Watch this autonomous excavator build a 215 foot retaining wall

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The robotics experts at ETH Zurich have developed an autonomous excavator that uses advanced AI to help it complete high-skill tasks without a human operator.

Dry stone wall construction typically involves huge amounts of operator labor. Doing it right requires not just hours of labor, but hours of skilled, experienced labor. At least, it used to. If the crew at ETH is successful, building stone retaining walls will soon become a “set it and forget it” task for robots to complete. Robots like their HEAP excavator.

HEAP (Hydraulic Excavator for an Autonomous Purpose) is a customized Menzi Muck M545 developed for autonomous operation that uses electrically-driven hydraulics to operate an advanced boom arm equipped with draw wire encoders, LiDAR, Leica iCON site-mapping, and a Rototilt “wrist” on the end that makes it look more like a high-precision robotic arm than a traditional heavy equipment asset.

ETH HEAP tech stack

Image via ETH Zürich.

Which makes sense. After all: the ETH guys are roboticists, not skilled heavy equipment operators. So, how does their robot do against skilled operators?

“We are currently outperformed by human excavator operators in placement speed,” ETH researchers wrote in Science Robotics. “Such operators, however, typically require string and paint references with which to register their construction and often a second or third person outside the machine to provide guidance and to insert small supporting stones, gravel, and soil by hand and shovel. In contrast, our process can build complex nonplanar global surface geometries without physical reference markers, does not require a skilled driver or small supporting stones, and provides a full digital twin of the built structure for better accountability and future reuse.”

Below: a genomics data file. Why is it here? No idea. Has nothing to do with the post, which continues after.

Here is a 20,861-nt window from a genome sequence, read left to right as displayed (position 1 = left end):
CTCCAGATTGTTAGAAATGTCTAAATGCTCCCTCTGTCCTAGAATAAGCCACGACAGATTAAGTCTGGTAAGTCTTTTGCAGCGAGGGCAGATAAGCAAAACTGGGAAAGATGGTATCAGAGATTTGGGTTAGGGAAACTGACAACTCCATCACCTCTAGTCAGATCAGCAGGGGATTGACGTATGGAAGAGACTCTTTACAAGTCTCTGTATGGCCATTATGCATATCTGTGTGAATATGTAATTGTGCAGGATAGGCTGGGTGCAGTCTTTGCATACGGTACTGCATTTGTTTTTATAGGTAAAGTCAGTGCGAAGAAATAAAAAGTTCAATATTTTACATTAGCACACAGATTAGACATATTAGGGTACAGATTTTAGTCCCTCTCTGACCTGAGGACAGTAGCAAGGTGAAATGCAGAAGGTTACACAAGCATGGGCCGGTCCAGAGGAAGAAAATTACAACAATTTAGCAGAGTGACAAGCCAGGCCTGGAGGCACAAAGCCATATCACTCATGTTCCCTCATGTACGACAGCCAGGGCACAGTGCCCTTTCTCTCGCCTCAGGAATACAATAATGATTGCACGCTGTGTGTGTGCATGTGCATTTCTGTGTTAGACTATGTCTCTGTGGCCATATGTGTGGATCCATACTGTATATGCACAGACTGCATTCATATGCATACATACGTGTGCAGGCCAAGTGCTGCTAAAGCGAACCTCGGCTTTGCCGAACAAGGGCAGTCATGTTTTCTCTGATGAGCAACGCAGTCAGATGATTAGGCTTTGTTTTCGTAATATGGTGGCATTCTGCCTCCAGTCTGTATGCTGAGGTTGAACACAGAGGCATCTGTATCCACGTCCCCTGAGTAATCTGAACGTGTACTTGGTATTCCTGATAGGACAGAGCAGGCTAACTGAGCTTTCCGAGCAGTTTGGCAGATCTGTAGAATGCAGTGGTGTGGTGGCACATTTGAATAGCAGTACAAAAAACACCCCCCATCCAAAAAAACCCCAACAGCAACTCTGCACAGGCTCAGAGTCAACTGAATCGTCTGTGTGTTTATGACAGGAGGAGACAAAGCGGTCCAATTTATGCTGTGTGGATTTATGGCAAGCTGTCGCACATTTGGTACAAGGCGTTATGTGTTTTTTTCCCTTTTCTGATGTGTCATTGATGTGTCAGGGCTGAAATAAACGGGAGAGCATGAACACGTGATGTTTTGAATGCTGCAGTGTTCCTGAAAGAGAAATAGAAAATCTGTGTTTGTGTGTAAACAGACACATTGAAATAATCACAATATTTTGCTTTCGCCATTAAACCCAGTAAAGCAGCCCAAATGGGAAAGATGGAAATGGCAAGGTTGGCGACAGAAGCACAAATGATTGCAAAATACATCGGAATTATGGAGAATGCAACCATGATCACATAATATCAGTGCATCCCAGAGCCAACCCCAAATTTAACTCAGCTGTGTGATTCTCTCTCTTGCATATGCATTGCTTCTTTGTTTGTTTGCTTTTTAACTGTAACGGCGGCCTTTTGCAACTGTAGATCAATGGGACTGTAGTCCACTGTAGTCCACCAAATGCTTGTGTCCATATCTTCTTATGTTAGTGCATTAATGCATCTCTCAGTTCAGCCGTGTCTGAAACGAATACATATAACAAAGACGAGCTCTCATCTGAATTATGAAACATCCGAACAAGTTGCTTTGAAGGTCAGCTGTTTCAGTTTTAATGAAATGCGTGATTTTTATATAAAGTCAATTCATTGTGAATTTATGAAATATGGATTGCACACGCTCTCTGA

Translation: the robot is slower, but it gets the job done.

You can watch the ETH HEAP put all its onboard tech to work building a 215 foot long, 20 foot high retaining wall all on its own in the video, below.

Autonomous excavator constructs dry stone wall

The completed project can be seen at Circularity Park in Oberglatt, Switzerland, and illustrates the potential for autonomous equipment to build with irregularly-shaped materials. And with skilled operators in short supply everywhere, the potential to free up operators so they can go where they’re really needed.

Electrek’s Take

ETH Zürich’s robot excavator has been in development for years, with numerous white papers exploring its potential uses in construction and agriculture published on the company’s site. It’s quite a rabbit hole, as internet deep-dives go, and I highly recommend it.

That said, the electrically driven hydraulics and high-precision Rototilt wrist on the end of the boom arm’s “claw” alone make this futuristic excavator worth some attention. As more and more manufacturers switch to full electric or even “just” electric drive, research into better solutions for existing hydraulic equipment and expertise could lead to big market wins.

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